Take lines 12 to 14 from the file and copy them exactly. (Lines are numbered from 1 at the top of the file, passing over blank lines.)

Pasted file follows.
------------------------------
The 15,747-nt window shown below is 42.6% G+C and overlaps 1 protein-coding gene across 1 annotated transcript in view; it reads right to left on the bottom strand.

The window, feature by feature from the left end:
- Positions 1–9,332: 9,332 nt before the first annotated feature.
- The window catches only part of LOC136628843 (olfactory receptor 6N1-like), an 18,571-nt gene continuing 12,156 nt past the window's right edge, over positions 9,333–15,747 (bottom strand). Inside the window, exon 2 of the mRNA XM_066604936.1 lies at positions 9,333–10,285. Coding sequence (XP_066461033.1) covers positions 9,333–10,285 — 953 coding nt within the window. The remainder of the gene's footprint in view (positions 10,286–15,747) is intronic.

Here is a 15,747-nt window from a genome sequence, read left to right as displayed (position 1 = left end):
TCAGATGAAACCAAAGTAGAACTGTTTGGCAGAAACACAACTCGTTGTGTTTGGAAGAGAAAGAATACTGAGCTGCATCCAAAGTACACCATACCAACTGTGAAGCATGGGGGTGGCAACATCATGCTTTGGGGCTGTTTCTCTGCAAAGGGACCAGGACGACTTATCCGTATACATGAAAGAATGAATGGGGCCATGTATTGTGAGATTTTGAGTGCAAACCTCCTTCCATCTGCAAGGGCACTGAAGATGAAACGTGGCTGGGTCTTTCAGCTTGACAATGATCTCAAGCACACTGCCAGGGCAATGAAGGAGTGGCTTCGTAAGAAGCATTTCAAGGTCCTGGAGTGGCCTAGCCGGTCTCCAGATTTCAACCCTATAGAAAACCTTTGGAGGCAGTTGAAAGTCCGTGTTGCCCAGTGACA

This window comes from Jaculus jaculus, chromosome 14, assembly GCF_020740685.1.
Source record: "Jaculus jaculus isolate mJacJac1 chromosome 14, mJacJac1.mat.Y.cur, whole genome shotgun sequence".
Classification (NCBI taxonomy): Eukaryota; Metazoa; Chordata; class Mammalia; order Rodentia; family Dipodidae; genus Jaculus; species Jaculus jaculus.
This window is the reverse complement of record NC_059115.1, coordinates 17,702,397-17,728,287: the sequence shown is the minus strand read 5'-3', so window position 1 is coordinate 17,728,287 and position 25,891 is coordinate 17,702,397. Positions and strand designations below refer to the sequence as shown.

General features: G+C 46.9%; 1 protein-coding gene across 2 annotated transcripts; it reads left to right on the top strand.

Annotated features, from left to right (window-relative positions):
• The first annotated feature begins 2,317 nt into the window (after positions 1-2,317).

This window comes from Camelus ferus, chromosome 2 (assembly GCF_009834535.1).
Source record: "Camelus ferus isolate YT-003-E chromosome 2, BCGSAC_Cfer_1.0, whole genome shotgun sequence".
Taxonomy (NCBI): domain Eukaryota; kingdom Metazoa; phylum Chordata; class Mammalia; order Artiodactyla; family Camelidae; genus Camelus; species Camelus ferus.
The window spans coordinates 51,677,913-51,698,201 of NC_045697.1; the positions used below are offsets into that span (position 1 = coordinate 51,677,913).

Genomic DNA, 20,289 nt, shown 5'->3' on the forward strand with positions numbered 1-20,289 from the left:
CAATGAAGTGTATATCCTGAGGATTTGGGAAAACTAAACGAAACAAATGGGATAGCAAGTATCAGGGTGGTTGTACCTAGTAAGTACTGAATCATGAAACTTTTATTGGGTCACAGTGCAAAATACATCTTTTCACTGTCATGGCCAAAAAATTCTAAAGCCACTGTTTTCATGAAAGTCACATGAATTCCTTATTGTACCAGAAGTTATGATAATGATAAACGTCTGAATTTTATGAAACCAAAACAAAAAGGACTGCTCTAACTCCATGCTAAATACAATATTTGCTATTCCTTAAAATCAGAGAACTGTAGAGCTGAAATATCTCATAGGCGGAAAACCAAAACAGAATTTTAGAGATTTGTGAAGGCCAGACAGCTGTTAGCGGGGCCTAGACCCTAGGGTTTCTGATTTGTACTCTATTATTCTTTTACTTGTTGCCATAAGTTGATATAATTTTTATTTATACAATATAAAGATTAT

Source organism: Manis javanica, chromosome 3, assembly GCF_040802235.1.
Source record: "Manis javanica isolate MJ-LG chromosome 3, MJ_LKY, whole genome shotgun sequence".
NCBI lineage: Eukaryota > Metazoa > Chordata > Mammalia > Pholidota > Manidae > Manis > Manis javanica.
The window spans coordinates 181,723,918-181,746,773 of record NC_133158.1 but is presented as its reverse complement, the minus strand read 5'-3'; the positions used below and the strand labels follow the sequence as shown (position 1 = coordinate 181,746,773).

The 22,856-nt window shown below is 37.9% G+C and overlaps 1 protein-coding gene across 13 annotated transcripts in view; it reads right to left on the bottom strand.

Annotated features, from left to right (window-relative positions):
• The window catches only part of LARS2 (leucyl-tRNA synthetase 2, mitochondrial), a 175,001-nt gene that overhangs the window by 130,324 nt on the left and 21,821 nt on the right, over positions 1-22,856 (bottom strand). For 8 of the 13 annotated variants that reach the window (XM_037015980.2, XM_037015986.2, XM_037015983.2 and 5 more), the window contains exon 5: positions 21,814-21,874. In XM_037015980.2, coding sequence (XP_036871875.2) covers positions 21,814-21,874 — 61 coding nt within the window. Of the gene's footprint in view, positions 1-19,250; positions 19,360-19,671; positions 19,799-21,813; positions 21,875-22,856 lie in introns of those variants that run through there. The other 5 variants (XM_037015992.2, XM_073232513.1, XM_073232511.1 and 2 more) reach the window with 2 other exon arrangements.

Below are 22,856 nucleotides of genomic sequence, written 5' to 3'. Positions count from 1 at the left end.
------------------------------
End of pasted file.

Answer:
Annotated features, from left to right (window-relative positions):
• The first annotated feature begins 2,317 nt into the window (after positions 1-2,317).

This window comes from Camelus ferus, chromosome 2 (assembly GCF_009834535.1).